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Canada: Preventing domestic violence in Aboriginal communities

 

Preventing Domestic Violence in Aboriginal Communities

 

This project is developing and testing tools and procedures for a randomized controlled trial of community-led interventions to prevent family violence in Aboriginal communities. Its central hypothesis is that many Aboriginal communities, assuming they are appropriately resourced, have the resilience to develop and to implement their own effective solutions to domestic violence.

The prime movers are twelve women’s shelters in Aboriginal communities on and off reserve, covering most provinces and territories across Canada. Although these shelters mainly deal with women victims of domestic violence, the project also addresses other types of domestic violence (male and female children, elderly, and disabled).

 Each participating community determines its own interventions to reduce domestic violence. Each develops and tests tools and procedures for, and generates community buy-in to, a series of randomized controlled trials. Participating communities may also develop other studies aimed at prevention of domestic violence in Aboriginal communities.

 The baseline study applies a questionnaire developed by the shelters. Testing a "stepped wedge" design in an Aboriginal context, shelters randomized themselves to two waves of intervention, half the shelters receiving the resources for the first wave. A repeat survey after two years will measure the difference between first wave and second wave, after which the resources will shift to the second wave.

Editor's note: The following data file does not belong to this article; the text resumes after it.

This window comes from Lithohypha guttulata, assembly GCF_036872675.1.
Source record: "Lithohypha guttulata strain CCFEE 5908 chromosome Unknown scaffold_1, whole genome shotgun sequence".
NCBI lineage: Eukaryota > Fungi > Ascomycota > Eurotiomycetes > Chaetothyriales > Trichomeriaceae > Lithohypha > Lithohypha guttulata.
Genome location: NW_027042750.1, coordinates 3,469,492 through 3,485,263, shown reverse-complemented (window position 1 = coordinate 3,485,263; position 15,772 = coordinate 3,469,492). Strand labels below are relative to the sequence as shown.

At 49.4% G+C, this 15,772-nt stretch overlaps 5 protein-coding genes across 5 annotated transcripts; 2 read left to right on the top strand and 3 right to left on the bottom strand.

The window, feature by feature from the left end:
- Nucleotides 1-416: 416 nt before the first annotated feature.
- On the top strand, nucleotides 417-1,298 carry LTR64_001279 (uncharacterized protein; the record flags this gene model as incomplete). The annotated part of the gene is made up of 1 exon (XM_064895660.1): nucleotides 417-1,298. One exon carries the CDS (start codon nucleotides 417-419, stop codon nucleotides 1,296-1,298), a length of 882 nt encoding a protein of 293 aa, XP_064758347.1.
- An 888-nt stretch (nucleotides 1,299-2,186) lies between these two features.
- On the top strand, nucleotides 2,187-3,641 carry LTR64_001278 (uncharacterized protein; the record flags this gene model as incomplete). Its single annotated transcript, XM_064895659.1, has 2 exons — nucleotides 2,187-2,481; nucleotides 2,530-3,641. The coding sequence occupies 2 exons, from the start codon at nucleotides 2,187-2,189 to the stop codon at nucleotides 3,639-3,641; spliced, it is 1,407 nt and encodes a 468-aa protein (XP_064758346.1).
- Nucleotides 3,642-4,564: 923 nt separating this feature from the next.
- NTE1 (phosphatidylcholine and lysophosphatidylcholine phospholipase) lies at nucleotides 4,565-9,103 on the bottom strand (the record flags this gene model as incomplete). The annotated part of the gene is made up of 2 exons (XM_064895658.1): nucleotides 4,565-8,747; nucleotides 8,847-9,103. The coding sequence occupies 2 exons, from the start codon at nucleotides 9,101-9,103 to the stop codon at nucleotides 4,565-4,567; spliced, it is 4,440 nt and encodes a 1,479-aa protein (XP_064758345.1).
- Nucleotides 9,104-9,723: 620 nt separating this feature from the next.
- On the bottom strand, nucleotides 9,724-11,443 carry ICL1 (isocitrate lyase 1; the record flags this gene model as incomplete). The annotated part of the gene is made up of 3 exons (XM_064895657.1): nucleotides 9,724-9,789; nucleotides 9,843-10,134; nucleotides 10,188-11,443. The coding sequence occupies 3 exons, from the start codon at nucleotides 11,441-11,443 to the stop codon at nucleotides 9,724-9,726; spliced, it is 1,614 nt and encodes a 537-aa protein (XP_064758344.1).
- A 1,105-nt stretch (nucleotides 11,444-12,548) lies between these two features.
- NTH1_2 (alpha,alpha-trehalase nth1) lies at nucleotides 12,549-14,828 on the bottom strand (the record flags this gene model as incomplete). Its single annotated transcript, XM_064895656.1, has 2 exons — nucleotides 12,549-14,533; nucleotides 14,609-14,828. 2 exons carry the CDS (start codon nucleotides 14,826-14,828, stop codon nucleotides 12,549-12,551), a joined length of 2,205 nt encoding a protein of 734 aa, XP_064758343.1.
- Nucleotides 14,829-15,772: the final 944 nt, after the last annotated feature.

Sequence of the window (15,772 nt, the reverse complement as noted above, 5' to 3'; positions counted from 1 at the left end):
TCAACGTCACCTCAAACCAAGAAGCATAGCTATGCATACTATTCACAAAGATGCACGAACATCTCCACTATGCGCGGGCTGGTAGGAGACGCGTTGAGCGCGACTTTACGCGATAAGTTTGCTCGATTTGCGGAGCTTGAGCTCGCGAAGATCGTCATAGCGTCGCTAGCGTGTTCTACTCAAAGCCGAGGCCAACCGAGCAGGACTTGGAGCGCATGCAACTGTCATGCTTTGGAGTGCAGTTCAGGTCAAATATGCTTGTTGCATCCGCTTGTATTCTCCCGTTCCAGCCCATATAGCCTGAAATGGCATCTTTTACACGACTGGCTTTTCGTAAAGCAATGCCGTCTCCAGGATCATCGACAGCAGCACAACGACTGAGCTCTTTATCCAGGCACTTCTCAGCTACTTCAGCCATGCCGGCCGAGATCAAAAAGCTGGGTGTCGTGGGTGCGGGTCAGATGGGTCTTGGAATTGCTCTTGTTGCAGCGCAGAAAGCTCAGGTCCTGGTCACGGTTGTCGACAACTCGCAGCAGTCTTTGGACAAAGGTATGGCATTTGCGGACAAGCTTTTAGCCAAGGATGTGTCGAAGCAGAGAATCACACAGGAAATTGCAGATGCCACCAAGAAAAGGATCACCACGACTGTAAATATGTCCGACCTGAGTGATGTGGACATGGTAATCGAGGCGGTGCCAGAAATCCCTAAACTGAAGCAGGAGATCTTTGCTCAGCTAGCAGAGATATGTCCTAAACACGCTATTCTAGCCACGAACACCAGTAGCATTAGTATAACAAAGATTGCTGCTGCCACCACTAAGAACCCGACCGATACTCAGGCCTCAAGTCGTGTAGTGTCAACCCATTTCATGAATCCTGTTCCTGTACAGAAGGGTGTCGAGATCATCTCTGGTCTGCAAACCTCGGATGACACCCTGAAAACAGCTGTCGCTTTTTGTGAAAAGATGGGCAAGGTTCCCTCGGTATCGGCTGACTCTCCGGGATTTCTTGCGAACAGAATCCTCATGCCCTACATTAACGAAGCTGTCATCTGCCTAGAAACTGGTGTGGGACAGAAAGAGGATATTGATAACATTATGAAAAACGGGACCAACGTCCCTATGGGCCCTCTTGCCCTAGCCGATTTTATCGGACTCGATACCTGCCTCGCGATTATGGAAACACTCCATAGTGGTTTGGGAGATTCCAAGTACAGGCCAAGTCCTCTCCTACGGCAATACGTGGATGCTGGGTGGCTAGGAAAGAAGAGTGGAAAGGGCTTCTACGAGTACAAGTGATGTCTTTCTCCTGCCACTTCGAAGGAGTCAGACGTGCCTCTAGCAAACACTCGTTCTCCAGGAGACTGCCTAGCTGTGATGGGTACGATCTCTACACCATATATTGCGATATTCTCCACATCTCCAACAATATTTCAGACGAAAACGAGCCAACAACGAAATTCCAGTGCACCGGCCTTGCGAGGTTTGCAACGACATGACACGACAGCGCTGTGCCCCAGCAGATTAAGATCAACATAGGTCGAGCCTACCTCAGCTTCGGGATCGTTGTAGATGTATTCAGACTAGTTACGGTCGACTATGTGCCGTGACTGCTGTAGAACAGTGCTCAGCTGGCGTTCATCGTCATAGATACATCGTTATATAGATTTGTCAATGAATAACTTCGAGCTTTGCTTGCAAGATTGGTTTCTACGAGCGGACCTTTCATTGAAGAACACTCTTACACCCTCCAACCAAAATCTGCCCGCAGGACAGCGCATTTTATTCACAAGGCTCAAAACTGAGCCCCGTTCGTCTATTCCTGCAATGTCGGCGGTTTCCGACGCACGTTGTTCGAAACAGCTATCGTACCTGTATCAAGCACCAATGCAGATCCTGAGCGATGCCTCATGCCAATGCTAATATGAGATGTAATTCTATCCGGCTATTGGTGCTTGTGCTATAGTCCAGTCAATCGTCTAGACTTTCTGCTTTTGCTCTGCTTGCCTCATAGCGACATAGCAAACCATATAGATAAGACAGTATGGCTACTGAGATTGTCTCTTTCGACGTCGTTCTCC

At least two Aboriginal researchers are expected to complete their doctoral studies in the project.

 The Native Women’s Association of Canada (NWAC) convened an Aboriginal national steering committee to oversee development of the domestic violence research framework. The directors of the 12 participating shelters are part of the steering committee.

 Ethical clearance to conduct the pilot phase of this project was granted by the University of Ottawa's Research Ethics Board in January 2011.

 To capture some of the research and reflection that went into the creation of this project see the CIET-sponsored special issue of Pimatisiwin: A Journal of Aboriginal and Indigenous Community Health.

 This collection begins with the words of a song written by a young T³įchǫ artist in the Northwest Territories. Mason Mantla’s lyrics link the pain of people in his community with their experience of violence in residential school. He echoes the memories of his parents and grandparents.

 Lisa Lambert describes some barriers faced by Aboriginal women in Alberta, with a brief look at the wage gap.

 Beverley Shea, Amy Nahwegahbow and Neil Andersson present a systematic review of the literature on previous interventions intended to prevent family violence in Aboriginal communities.

 Neil Andersson and Amy Nahwegahbow introduce five planks of a strategy for intervention and prevention of domestic violence.

 Neil Andersson, partnering with twelve women’s shelters across Canada, offers a look at their funded research proposal

 Mary Cameron gives us a critical overview of the epidemiological approach outlining culturally appropriate and community driven methods that deepen our understanding of domestic violence interventions.

 Patricia Maguire–Kishebakabaykwe offers an indigenous perspective on research methods. With a resilience-based approach, she examines the value of research by focusing on the experience and ways of knowing of Aboriginal peoples in Canada, specifically, the Anishinaabe of Lake Nipigon in northern Ontario.

 This special issue concludes with two practical tools. Mike Patterson’s cybercircles paper describes the use of technology in partnership with Elders, while Rob Chase brings us the life story board as an approach to address the mental health of children who have experienced violence by breaking the cycle between victim and villain through a nondisclosure narrative.

 The steering committee has created a newsletter for sharing of information, ideas and experiences among the participating shelters. Available issues of he newsletter, entitled "Rebuilding from Resilience" are:

October 2009

November 2009

January 2010

February 2010

August 2010

October 2010

February 2011

April 2011